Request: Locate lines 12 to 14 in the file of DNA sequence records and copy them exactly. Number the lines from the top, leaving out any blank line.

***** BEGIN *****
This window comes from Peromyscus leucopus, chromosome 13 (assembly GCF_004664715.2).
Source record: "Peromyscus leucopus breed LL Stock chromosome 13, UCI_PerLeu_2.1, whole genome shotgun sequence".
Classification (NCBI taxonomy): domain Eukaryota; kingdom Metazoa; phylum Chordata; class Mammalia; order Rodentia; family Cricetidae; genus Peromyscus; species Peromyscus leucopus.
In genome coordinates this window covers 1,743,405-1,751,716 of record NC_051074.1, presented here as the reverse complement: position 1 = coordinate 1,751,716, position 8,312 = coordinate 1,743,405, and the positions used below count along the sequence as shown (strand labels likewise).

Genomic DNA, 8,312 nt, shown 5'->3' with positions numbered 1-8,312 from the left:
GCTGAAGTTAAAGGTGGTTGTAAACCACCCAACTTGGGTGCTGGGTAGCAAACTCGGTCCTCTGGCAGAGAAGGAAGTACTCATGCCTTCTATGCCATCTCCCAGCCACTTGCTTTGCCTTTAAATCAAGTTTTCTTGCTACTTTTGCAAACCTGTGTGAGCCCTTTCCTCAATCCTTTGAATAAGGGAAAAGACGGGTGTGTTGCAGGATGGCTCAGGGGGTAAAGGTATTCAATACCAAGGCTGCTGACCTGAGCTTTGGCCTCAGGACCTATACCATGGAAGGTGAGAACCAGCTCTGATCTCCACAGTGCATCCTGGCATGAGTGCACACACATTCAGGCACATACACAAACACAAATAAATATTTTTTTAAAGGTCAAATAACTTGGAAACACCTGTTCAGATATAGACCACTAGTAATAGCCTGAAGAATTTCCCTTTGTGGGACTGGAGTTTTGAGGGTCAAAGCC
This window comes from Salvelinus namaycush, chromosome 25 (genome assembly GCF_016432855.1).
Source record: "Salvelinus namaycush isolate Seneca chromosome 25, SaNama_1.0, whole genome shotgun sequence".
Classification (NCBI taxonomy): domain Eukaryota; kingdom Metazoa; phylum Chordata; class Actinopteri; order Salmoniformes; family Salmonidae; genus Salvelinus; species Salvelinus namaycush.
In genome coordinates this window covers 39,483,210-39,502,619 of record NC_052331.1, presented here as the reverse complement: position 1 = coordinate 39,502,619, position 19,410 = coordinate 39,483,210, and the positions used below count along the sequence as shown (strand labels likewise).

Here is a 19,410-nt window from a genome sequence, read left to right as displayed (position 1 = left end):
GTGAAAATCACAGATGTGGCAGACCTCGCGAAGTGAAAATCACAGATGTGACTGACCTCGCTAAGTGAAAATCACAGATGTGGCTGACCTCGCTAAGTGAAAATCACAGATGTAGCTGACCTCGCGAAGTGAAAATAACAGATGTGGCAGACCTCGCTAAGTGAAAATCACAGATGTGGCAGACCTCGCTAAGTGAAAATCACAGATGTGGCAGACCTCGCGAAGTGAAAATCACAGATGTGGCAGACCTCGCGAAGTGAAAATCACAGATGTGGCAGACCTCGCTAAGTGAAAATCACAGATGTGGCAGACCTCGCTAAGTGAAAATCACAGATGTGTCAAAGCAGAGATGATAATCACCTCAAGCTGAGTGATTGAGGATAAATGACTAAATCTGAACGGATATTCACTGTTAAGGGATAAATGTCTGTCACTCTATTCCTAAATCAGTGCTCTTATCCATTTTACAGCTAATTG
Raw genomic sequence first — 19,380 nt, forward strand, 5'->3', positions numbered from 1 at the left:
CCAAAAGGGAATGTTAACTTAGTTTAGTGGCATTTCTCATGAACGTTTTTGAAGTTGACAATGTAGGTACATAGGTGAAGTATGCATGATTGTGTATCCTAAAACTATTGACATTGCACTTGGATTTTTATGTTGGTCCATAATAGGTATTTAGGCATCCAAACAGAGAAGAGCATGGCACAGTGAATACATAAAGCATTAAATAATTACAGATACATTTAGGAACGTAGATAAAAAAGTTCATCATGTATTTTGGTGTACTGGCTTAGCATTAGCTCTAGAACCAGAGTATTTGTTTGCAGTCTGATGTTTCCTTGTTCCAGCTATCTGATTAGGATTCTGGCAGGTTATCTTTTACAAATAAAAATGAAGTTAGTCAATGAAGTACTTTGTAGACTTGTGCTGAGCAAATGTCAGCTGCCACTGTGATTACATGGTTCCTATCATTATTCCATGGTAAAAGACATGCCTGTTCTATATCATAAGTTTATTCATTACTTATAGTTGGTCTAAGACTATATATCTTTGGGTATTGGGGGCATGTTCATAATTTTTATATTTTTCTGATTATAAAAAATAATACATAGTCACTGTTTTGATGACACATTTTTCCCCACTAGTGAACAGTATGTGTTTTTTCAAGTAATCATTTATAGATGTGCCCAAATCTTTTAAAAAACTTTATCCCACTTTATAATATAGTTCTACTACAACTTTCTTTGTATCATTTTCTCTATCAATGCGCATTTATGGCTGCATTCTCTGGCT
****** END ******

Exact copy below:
GTGAAAATCACAGATGTGGCAGACCTCGCGAAGTGAAAATCACAGATGTGACTGACCTCGCTAAGTGAAAATCACAGATGTGGCTGACCTCGCTAAGTGAAAATCACAGATGTAGCTGACCTCGCGAAGTGAAAATAACAGATGTGGCAGACCTCGCTAAGTGAAAATCACAGATGTGGCAGACCTCGCTAAGTGAAAATCACAGATGTGGCAGACCTCGCGAAGTGAAAATCACAGATGTGGCAGACCTCGCGAAGTGAAAATCACAGATGTGGCAGACCTCGCTAAGTGAAAATCACAGATGTGGCAGACCTCGCTAAGTGAAAATCACAGATGTGTCAAAGCAGAGATGATAATCACCTCAAGCTGAGTGATTGAGGATAAATGACTAAATCTGAACGGATATTCACTGTTAAGGGATAAATGTCTGTCACTCTATTCCTAAATCAGTGCTCTTATCCATTTTACAGCTAATTG
Raw genomic sequence first — 19,380 nt, forward strand, 5'->3', positions numbered from 1 at the left:
CCAAAAGGGAATGTTAACTTAGTTTAGTGGCATTTCTCATGAACGTTTTTGAAGTTGACAATGTAGGTACATAGGTGAAGTATGCATGATTGTGTATCCTAAAACTATTGACATTGCACTTGGATTTTTATGTTGGTCCATAATAGGTATTTAGGCATCCAAACAGAGAAGAGCATGGCACAGTGAATACATAAAGCATTAAATAATTACAGATACATTTAGGAACGTAGATAAAAAAGTTCATCATGTATTTTGGTGTACTGGCTTAGCATTAGCTCTAGAACCAGAGTATTTGTTTGCAGTCTGATGTTTCCTTGTTCCAGCTATCTGATTAGGATTCTGGCAGGTTATCTTTTACAAATAAAAATGAAGTTAGTCAATGAAGTACTTTGTAGACTTGTGCTGAGCAAATGTCAGCTGCCACTGTGATTACATGGTTCCTATCATTATTCCATGGTAAAAGACATGCCTGTTCTATATCATAAGTTTATTCATTACTTATAGTTGGTCTAAGACTATATATCTTTGGGTATTGGGGGCATGTTCATAATTTTTATATTTTTCTGATTATAAAAAATAATACATAGTCACTGTTTTGATGACACATTTTTCCCCACTAGTGAACAGTATGTGTTTTTTCAAGTAATCATTTATAGATGTGCCCAAATCTTTTAAAAAACTTTATCCCACTTTATAATATAGTTCTACTACAACTTTCTTTGTATCATTTTCTCTATCAATGCGCATTTATGGCTGCATTCTCTGGCT